The effectiveness of relaxation training in reducing treatment-related symptoms and improving emotional adjustment in acute non-surgical cancer treatment: a meta-analytical review

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Abstract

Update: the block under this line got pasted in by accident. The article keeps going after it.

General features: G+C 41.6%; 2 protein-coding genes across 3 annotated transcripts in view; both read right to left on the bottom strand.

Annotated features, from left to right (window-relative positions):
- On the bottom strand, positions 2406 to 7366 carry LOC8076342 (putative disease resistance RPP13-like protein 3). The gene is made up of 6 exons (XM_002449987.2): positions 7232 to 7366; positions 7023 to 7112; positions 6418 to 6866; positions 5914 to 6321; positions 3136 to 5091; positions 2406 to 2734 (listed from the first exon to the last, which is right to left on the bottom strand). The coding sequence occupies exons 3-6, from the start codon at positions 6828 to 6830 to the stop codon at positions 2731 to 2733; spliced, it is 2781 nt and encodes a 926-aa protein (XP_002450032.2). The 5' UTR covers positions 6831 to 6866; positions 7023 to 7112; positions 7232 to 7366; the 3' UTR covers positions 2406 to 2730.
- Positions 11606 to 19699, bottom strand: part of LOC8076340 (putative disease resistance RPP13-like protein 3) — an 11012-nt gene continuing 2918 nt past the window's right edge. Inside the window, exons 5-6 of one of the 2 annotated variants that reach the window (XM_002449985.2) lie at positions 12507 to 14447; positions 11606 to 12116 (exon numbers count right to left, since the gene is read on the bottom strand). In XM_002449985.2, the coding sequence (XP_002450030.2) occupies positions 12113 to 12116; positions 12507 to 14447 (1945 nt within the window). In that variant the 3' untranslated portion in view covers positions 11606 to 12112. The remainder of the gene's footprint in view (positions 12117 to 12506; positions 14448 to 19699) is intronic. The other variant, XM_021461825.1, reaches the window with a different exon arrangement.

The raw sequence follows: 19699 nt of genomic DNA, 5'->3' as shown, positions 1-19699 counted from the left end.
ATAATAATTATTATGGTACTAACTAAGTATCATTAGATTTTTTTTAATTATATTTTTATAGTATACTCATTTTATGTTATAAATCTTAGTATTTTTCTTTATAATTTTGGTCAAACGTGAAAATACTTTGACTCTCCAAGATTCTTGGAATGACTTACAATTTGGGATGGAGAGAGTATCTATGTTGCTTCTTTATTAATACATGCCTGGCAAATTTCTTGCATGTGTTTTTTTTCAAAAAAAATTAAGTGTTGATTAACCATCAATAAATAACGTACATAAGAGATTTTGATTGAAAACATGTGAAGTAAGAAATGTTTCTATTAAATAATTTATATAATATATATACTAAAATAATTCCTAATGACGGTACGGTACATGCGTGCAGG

Cancer patients often have to deal with severe side effects and psychological distress during cancer treatment, which have a substantial impact on their quality of life. Among psychosocial interventions for reducing treatment-related side effects, relaxation and imagery were most investigated in controlled trials. In this study, meta-analytic methods were used to synthesize published, randomized intervention–control studies aiming to improve patients' treatment-related symptoms and emotional adjustment by relaxation training. Mean weighted effect sizes were calculated for 12 categories, treatment-related symptoms (nausea, pain, blood pressure, pulse rate) and emotional adjustment (anxiety, depression, hostility, tension, fatigue, confusion, vigor, overall mood). Significant positive effects were found for the treatment-related symptoms. Relaxation training also proved to have a significant effect on the emotional adjustment variables depression, anxiety and hostility. Additionally, two studies point to a significant effect of relaxation on the reduction of tension and amelioration of the overall mood. Intervention features of the relaxation training, the time the professional spent with the patient overall (intervention intensity) and the schedule of the intervention (offered in conjunction with or independent of medical treatment to the cancer patient) were relevant to the effect of relaxation on anxiety. The interventions offered independently of medical treatment proved to be significantly more effective for the outcome variable anxiety. Relaxation seems to be equally effective for patients undergoing different medical procedures (chemotherapy, radiotherapy, bone marrow transplantation, hyperthermia). According to these results relaxation training should be implemented into clinical routine for cancer patients in acute medical treatment. Copyright © 2001 John Wiley & Sons, Ltd.

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